Experimenting with Sound

As your baby hears vocalization by others, she is inspired to communicate back with her own vocalization patterns.


Mom is staying home with her baby girl all day while her husband goes to work. One day, her husband comes home, and her seven-month-old daughter blurts out, “Dada!” Mom’s heart sinks. She wonders how her baby says “Dada” first when she is the one caring for the baby every day. Of course during this time, her husband is walking around the house like a proud peacock, texting everyone he knows; however, in reality, her daughter says “Dada” first because it was simply easier for her to say than “Mama.”


Babies will say words that are easier for them to form with their mouths because they are still learning to control their lips and mouth movements. In knowing this, Mom can now feel better about hearing the baby say “Dada” before “Mama.” The most important thing about repetitive babbling is that your infant is practicing making deliberate and precise sounds.

Between three and six months, your baby will begin to babble. This is in response to sounds that you or other people make.

Think about a time you were so tired and you yawned in front of someone. That person then said, “Please don’t yawn. You are making me yawn.” Babbling is similarly contagious for your baby; she babbles, then you talk, then she wants to babble some more, and it keeps going until one of you gets tired.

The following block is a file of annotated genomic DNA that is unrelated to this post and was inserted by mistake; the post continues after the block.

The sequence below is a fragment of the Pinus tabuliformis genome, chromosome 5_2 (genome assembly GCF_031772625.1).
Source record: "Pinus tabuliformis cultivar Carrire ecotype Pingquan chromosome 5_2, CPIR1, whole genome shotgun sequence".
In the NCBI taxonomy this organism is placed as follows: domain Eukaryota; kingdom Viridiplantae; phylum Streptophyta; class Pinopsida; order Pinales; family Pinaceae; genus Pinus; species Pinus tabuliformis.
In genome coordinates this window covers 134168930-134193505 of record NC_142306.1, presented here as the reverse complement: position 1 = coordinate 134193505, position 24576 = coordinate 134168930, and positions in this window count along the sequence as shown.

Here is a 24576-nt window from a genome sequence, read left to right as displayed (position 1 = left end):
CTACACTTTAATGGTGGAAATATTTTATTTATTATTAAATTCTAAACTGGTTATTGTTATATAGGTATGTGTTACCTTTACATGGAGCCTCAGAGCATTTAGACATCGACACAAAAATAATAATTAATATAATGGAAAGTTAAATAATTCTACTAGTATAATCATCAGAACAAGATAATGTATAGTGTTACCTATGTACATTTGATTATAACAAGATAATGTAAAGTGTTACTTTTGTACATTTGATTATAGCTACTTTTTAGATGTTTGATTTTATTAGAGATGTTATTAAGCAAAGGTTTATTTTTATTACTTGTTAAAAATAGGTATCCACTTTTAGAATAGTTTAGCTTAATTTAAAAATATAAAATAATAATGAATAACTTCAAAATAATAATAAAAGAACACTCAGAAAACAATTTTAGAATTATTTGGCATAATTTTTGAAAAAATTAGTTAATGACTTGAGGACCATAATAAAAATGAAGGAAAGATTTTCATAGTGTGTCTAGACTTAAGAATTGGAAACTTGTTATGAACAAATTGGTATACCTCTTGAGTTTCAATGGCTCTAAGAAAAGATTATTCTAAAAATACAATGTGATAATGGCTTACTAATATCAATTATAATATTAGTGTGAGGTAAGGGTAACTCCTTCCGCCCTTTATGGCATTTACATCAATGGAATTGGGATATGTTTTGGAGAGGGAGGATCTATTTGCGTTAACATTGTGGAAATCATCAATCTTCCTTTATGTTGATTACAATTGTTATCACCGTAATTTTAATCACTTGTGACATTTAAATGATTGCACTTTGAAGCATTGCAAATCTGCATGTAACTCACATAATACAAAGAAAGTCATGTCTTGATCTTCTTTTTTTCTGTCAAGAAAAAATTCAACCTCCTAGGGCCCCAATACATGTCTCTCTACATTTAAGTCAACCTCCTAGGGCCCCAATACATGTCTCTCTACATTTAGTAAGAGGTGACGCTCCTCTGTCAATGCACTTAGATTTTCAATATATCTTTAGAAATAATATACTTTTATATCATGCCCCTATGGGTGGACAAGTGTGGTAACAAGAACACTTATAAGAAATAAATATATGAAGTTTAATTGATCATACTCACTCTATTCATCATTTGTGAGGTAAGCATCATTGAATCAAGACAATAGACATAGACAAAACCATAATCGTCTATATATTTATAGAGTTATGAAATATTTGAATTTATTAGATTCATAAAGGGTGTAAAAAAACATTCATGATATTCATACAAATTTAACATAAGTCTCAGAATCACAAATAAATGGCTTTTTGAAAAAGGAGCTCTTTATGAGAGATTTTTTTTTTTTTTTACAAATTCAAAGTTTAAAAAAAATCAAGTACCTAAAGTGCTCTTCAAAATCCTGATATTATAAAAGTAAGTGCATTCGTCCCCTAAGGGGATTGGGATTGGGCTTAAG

Babbling will continue for several months. Around seven months, your baby will add repetitive babbling to her repertoire. In repetitive babbling, she will repeat the same speech sound over and over again; an example of this is “dadadada.” Repetitive babbling occurs because your infant is learning to control her lips and vocal cords and make them all work simultaneously

During the seven- to ten-month period, babies begin to show a preference for speech, can distinguish intonations in the voice, and know how to take turns in conversations—all despite the fact that they still cannot speak.

In other words, the babbling really sounds like communication with pitch, pointing, and pauses that make statements and ask questions. It is a fascinating time to listen and respond to your infant engaging in reciprocal communication experiences.

Between 10 to 12 months, your baby will use protowords; these are words that are not exactly like the original word but close. You will hear “baba” for bottle or “Dada” and “Mama” for Dad and Mom. The differences between protowords and repetitive babbling are that now your infant is using two syllables as opposed to a string of sounds. Protowords move your infant even closer to the development of speech.

First words will usually occur between 10 and 13 months of age, and they will be nouns like “ball” and “Mama.” There is nothing quite as exciting as hearing baby’s first words.

The start of language communication is an exciting time for you and your baby. It is so important to make sure you are talking daily with your baby and speaking through routines such as diaper changes and feeding times.